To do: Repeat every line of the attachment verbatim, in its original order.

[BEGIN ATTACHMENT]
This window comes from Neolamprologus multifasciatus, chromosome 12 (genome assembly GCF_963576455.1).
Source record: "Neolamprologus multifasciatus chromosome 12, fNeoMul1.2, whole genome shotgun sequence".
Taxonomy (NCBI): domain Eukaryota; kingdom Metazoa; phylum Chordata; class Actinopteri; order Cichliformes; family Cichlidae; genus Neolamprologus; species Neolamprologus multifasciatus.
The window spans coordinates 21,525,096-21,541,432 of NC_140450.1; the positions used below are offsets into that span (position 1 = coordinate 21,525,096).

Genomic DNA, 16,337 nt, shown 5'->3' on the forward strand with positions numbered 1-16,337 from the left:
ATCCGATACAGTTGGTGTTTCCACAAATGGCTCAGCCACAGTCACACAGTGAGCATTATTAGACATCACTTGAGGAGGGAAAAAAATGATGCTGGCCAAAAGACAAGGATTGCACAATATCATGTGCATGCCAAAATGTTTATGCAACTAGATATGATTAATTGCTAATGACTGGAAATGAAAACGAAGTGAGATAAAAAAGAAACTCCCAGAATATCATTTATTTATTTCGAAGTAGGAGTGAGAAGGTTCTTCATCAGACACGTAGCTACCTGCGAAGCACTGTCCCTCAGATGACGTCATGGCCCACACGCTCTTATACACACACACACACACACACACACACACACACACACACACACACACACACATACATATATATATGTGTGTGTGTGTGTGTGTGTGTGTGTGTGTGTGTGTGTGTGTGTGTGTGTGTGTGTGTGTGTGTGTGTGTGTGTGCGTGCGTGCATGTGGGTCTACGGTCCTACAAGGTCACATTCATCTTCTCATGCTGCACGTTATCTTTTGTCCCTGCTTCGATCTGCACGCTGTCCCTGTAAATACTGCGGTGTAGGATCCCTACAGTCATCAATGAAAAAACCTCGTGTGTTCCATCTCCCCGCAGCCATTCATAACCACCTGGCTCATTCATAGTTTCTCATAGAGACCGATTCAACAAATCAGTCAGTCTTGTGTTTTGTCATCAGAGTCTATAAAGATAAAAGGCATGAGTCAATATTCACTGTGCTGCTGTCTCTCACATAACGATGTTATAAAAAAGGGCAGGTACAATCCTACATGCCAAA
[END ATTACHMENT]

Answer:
This window comes from Neolamprologus multifasciatus, chromosome 12 (genome assembly GCF_963576455.1).
Source record: "Neolamprologus multifasciatus chromosome 12, fNeoMul1.2, whole genome shotgun sequence".
Taxonomy (NCBI): domain Eukaryota; kingdom Metazoa; phylum Chordata; class Actinopteri; order Cichliformes; family Cichlidae; genus Neolamprologus; species Neolamprologus multifasciatus.
The window spans coordinates 21,525,096-21,541,432 of NC_140450.1; the positions used below are offsets into that span (position 1 = coordinate 21,525,096).

Genomic DNA, 16,337 nt, shown 5'->3' on the forward strand with positions numbered 1-16,337 from the left:
ATCCGATACAGTTGGTGTTTCCACAAATGGCTCAGCCACAGTCACACAGTGAGCATTATTAGACATCACTTGAGGAGGGAAAAAAATGATGCTGGCCAAAAGACAAGGATTGCACAATATCATGTGCATGCCAAAATGTTTATGCAACTAGATATGATTAATTGCTAATGACTGGAAATGAAAACGAAGTGAGATAAAAAAGAAACTCCCAGAATATCATTTATTTATTTCGAAGTAGGAGTGAGAAGGTTCTTCATCAGACACGTAGCTACCTGCGAAGCACTGTCCCTCAGATGACGTCATGGCCCACACGCTCTTATACACACACACACACACACACACACACACACACACACACACACACACACACATACATATATATATGTGTGTGTGTGTGTGTGTGTGTGTGTGTGTGTGTGTGTGTGTGTGTGTGTGTGTGTGTGTGTGTGTGTGTGTGTGCGTGCGTGCATGTGGGTCTACGGTCCTACAAGGTCACATTCATCTTCTCATGCTGCACGTTATCTTTTGTCCCTGCTTCGATCTGCACGCTGTCCCTGTAAATACTGCGGTGTAGGATCCCTACAGTCATCAATGAAAAAACCTCGTGTGTTCCATCTCCCCGCAGCCATTCATAACCACCTGGCTCATTCATAGTTTCTCATAGAGACCGATTCAACAAATCAGTCAGTCTTGTGTTTTGTCATCAGAGTCTATAAAGATAAAAGGCATGAGTCAATATTCACTGTGCTGCTGTCTCTCACATAACGATGTTATAAAAAAGGGCAGGTACAATCCTACATGCCAAA